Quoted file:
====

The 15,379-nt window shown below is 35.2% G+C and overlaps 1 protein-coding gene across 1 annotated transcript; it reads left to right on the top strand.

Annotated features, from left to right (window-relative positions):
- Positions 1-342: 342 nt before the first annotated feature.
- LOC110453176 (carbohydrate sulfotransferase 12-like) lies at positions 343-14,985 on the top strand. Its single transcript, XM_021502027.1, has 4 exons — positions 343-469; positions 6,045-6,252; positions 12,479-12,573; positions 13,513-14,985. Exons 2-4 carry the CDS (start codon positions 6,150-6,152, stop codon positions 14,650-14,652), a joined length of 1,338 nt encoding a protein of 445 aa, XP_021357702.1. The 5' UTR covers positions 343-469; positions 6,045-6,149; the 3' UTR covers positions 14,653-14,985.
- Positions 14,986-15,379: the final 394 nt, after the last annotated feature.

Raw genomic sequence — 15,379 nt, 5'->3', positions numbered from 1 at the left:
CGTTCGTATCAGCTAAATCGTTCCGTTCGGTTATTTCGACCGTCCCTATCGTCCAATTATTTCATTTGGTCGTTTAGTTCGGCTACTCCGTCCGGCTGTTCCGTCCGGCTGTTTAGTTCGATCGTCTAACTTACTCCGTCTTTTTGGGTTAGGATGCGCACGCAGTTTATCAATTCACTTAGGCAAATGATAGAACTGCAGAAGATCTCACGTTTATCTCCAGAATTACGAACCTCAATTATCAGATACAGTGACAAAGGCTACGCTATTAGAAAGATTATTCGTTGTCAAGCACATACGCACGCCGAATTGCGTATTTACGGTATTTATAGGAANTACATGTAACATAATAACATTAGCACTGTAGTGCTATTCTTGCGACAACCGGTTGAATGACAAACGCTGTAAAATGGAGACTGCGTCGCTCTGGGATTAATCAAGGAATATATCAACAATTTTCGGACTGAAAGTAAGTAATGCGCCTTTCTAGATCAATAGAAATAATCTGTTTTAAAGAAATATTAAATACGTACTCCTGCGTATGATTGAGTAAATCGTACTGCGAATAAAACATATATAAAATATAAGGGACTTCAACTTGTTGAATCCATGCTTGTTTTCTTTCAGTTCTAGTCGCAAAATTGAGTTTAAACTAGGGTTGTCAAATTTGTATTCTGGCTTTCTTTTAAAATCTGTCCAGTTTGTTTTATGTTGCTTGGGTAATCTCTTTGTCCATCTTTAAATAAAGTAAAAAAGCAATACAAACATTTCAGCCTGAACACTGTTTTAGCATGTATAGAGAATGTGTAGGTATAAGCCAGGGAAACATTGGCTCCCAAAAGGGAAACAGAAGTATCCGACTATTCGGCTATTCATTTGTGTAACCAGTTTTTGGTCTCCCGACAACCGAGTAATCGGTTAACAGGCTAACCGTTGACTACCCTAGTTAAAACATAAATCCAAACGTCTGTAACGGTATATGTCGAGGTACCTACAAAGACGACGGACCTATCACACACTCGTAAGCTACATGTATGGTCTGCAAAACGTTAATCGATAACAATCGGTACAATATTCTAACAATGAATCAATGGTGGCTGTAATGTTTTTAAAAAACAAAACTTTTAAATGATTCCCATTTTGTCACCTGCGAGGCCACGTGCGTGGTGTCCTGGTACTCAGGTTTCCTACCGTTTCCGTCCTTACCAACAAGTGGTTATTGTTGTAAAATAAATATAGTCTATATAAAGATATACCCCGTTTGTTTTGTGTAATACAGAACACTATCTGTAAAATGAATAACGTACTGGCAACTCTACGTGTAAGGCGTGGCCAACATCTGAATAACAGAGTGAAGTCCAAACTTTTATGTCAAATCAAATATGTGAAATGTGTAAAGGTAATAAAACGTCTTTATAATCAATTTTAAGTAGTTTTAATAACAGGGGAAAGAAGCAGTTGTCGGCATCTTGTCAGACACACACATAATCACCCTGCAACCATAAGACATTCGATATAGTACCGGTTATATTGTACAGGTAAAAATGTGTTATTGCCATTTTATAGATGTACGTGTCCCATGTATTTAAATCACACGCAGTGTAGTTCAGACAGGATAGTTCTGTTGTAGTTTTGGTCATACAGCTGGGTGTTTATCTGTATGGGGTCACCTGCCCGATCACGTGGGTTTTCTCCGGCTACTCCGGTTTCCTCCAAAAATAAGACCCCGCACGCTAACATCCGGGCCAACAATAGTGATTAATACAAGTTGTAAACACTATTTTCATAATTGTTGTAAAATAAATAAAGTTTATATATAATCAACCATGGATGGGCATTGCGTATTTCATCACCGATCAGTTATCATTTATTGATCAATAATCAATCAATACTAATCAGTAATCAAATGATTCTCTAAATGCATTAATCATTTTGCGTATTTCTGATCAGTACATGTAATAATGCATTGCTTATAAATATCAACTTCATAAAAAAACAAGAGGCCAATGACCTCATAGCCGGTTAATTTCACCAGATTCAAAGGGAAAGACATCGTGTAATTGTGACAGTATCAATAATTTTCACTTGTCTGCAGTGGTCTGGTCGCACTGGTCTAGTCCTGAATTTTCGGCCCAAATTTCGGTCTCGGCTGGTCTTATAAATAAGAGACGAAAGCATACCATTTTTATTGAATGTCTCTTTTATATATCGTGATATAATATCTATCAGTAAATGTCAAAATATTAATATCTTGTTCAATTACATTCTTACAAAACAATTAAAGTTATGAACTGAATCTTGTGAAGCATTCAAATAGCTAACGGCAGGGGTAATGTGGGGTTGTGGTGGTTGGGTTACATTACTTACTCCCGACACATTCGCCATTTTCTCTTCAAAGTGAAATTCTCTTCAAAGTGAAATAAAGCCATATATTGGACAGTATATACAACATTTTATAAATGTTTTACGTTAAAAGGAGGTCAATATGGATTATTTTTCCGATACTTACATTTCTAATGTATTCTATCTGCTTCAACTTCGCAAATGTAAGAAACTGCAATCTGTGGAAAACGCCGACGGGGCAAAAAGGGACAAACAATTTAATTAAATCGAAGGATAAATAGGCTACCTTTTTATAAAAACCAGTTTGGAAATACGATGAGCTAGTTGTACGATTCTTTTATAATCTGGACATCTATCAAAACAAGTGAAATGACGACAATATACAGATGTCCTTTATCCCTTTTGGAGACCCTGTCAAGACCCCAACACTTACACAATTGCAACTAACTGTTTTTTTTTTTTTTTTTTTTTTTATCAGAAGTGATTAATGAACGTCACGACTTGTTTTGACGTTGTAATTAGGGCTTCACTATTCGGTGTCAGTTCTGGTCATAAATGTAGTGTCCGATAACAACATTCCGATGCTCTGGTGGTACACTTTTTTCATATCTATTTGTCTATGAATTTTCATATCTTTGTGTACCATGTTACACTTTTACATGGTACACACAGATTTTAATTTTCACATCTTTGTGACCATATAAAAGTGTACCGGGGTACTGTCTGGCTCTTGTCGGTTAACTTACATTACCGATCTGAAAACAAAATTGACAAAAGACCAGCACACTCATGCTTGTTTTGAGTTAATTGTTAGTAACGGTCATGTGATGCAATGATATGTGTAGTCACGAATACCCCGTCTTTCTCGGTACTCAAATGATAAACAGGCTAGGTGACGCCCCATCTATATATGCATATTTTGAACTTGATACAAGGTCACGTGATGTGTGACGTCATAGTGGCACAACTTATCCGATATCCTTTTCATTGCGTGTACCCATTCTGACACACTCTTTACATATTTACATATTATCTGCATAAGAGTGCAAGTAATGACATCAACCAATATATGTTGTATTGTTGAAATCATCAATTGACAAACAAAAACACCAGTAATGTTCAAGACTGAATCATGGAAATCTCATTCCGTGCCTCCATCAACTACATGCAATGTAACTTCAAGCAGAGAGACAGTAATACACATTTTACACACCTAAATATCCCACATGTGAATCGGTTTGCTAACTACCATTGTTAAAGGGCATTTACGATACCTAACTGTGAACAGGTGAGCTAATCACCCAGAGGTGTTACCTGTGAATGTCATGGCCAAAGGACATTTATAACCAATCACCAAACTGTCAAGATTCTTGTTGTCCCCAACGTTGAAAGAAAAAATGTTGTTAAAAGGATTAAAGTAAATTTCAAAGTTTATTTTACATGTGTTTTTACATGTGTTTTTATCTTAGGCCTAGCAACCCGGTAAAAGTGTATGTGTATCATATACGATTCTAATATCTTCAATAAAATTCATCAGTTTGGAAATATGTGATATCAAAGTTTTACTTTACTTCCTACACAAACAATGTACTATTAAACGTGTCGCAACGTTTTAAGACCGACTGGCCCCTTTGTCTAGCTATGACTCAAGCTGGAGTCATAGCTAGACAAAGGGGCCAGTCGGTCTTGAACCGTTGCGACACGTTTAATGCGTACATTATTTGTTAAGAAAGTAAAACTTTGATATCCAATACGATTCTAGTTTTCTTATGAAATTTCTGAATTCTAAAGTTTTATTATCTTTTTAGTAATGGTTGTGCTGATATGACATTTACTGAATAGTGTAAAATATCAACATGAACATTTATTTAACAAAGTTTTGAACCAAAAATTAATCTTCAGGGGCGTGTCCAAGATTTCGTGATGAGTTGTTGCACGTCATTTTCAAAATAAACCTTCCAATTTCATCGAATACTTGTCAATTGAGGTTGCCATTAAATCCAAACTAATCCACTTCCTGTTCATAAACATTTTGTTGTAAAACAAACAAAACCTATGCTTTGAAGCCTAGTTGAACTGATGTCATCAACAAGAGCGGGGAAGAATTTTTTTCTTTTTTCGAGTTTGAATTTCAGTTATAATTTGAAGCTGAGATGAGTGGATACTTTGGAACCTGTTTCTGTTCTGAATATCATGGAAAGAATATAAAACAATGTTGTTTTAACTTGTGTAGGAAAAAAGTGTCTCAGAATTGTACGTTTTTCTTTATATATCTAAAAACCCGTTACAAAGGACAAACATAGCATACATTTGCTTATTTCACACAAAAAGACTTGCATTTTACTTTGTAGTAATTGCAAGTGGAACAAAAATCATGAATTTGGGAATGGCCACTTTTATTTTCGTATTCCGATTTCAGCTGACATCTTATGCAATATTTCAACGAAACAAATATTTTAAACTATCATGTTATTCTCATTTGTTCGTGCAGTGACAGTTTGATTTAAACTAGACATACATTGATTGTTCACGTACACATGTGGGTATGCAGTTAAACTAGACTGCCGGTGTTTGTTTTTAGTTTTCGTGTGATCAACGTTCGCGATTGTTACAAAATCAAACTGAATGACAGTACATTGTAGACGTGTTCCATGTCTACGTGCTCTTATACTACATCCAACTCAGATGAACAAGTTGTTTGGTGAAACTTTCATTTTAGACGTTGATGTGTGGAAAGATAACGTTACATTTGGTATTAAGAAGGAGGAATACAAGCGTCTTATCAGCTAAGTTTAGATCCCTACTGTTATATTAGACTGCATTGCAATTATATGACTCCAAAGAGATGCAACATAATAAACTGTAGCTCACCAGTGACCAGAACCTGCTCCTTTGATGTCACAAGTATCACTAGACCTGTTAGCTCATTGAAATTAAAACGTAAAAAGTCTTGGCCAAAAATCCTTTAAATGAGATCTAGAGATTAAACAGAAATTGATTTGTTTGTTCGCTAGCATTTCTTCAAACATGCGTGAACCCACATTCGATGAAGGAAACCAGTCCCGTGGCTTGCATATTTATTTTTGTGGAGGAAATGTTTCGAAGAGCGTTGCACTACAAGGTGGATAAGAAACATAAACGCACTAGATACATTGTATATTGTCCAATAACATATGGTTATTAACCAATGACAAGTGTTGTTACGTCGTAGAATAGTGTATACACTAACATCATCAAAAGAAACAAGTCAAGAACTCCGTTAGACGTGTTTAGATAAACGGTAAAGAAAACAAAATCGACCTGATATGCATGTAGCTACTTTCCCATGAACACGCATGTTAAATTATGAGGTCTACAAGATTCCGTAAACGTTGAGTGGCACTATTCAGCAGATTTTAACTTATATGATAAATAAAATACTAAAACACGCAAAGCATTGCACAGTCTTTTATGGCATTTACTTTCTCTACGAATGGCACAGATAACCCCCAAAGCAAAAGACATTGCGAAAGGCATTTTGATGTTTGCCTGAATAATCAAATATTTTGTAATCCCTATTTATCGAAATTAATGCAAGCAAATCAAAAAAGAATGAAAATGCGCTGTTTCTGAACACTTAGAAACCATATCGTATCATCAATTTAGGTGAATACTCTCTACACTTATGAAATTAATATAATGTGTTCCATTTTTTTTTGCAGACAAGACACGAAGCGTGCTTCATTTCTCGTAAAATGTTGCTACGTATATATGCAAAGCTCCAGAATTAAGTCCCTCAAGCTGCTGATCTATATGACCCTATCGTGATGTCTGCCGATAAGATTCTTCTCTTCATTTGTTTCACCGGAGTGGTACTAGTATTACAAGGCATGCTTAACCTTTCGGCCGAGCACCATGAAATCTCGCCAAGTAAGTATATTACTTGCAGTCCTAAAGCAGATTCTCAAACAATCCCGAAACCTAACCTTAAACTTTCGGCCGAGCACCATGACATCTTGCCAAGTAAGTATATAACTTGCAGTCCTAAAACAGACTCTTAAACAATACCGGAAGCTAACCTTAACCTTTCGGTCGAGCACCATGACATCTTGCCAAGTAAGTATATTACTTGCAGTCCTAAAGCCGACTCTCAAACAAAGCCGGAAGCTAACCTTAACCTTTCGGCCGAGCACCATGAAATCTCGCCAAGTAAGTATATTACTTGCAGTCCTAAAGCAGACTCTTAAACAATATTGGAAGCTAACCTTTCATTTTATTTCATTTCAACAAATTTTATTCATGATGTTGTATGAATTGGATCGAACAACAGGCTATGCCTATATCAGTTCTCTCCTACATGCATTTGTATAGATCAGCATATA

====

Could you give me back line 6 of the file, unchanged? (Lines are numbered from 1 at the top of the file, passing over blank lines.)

Raw genomic sequence — 15,379 nt, 5'->3', positions numbered from 1 at the left: